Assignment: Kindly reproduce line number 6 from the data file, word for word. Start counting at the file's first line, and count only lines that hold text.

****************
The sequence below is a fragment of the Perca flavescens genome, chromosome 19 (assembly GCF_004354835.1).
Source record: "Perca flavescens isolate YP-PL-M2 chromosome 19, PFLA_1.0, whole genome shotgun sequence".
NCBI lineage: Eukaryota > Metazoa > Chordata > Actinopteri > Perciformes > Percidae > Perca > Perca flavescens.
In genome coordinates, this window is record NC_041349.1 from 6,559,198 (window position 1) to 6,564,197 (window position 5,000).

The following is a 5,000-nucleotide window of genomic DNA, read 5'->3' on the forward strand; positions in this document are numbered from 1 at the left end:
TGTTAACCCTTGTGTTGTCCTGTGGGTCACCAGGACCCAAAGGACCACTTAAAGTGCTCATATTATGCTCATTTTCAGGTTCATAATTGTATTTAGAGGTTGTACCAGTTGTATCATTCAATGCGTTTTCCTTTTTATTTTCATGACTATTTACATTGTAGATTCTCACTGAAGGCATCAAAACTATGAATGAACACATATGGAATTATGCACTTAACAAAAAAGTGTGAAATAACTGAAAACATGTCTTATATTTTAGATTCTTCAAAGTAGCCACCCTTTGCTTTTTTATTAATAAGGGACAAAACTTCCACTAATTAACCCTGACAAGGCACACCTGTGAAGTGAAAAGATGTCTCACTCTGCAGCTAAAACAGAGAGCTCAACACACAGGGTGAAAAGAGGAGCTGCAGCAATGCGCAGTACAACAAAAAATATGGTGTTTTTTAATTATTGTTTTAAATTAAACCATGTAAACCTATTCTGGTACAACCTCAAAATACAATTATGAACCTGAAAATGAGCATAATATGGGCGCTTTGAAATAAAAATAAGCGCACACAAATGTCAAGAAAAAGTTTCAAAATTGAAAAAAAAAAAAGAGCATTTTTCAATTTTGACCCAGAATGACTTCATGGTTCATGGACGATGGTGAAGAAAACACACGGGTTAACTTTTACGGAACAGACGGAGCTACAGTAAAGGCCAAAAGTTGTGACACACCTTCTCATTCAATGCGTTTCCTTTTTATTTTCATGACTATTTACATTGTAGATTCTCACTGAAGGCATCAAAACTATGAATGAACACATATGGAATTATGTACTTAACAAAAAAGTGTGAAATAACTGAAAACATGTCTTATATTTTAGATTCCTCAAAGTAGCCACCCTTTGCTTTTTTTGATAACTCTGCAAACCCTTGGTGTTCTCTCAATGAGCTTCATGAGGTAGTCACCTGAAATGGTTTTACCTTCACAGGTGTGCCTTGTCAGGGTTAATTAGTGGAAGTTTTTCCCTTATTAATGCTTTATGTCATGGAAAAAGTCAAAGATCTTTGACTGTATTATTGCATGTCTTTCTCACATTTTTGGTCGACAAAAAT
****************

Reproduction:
TGTTAACCCTTGTGTTGTCCTGTGGGTCACCAGGACCCAAAGGACCACTTAAAGTGCTCATATTATGCTCATTTTCAGGTTCATAATTGTATTTAGAGGTTGTACCAGTTGTATCATTCAATGCGTTTTCCTTTTTATTTTCATGACTATTTACATTGTAGATTCTCACTGAAGGCATCAAAACTATGAATGAACACATATGGAATTATGCACTTAACAAAAAAGTGTGAAATAACTGAAAACATGTCTTATATTTTAGATTCTTCAAAGTAGCCACCCTTTGCTTTTTTATTAATAAGGGACAAAACTTCCACTAATTAACCCTGACAAGGCACACCTGTGAAGTGAAAAGATGTCTCACTCTGCAGCTAAAACAGAGAGCTCAACACACAGGGTGAAAAGAGGAGCTGCAGCAATGCGCAGTACAACAAAAAATATGGTGTTTTTTAATTATTGTTTTAAATTAAACCATGTAAACCTATTCTGGTACAACCTCAAAATACAATTATGAACCTGAAAATGAGCATAATATGGGCGCTTTGAAATAAAAATAAGCGCACACAAATGTCAAGAAAAAGTTTCAAAATTGAAAAAAAAAAAAGAGCATTTTTCAATTTTGACCCAGAATGACTTCATGGTTCATGGACGATGGTGAAGAAAACACACGGGTTAACTTTTACGGAACAGACGGAGCTACAGTAAAGGCCAAAAGTTGTGACACACCTTCTCATTCAATGCGTTTCCTTTTTATTTTCATGACTATTTACATTGTAGATTCTCACTGAAGGCATCAAAACTATGAATGAACACATATGGAATTATGTACTTAACAAAAAAGTGTGAAATAACTGAAAACATGTCTTATATTTTAGATTCCTCAAAGTAGCCACCCTTTGCTTTTTTTGATAACTCTGCAAACCCTTGGTGTTCTCTCAATGAGCTTCATGAGGTAGTCACCTGAAATGGTTTTACCTTCACAGGTGTGCCTTGTCAGGGTTAATTAGTGGAAGTTTTTCCCTTATTAATGCTTTATGTCATGGAAAAAGTCAAAGATCTTTGACTGTATTATTGCATGTCTTTCTCACATTTTTGGTCGACAAAAAT